Many remarkable narratives explore the affliction of racially oppressed people in granular detail. Saidiya Hartman’s written history of black women arriving in urban American cityscapes at the turn of the 20th century encapsulates marginalized people’s struggle to live. In her book, Wayward Lives, Beautiful Experiments, she centralizes the stories of that population of black drifters, marking all of the obstacles of their journeys, while underscoring the marvel of their existence.
Pecola Breedlove, the main character in Toni Morrison’s novel The Bluest Eye, finds it difficult to recognize her own beauty amid the presence of the white gaze, which defines the standard of beauty in opposition to her natural features. The protagonist in Tomi Adeyemi’s young-adult fantasy novel Children of Blood and Bone wields magic through her ability to conjure memories of her dead ancestors in order to fight off her people’s oppressors.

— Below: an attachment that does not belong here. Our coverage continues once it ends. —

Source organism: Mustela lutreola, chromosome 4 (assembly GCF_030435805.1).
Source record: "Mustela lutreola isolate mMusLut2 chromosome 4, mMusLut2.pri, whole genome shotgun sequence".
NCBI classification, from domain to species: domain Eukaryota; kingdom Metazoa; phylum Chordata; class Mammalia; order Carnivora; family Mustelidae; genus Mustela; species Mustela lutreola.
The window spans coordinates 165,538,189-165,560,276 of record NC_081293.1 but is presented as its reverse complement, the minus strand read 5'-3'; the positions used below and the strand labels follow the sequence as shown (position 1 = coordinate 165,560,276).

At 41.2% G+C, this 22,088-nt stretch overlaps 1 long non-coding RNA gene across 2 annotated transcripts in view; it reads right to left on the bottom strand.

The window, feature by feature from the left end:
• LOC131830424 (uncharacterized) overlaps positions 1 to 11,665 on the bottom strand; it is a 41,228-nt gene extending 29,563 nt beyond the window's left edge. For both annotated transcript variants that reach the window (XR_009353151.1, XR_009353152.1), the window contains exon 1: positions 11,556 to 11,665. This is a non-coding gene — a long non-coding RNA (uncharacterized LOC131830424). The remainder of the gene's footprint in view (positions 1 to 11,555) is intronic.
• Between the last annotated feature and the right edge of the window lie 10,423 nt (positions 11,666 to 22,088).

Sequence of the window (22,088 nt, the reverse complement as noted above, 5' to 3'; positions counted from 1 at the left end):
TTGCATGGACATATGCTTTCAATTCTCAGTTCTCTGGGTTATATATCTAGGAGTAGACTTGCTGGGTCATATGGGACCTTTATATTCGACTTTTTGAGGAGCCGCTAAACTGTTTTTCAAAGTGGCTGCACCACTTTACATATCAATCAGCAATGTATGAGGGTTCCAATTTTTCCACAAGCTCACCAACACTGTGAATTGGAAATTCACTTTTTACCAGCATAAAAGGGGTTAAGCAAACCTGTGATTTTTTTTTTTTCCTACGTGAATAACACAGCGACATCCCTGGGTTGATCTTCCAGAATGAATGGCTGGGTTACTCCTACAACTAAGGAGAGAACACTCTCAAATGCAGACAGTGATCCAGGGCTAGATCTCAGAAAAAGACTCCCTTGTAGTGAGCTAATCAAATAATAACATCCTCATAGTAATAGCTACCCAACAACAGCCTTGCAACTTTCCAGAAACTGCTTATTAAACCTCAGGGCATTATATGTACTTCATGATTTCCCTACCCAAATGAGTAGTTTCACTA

The author Alaa Al Aswany recalls a line from a Dostoevsky novel that emphasizes the function that literature may have in empathy-building. His novel The Automobile Club of Egypt is set in Cairo on the fault lines between the British-colonial presence and the exploited natives. In her analytical essay collection, Minor Feelings, Cathy Park Hong notes how the spectacle of racial trauma can provide voyeuristic pleasure for some.
Every Friday in the Books Briefing, we thread together Atlantic stories on books that share similar ideas.
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What We’re Reading
Meaning, without the white gaze
“I survived the white gaze for Pecola [Breedlove], and [Toni] Morrison taught me how.”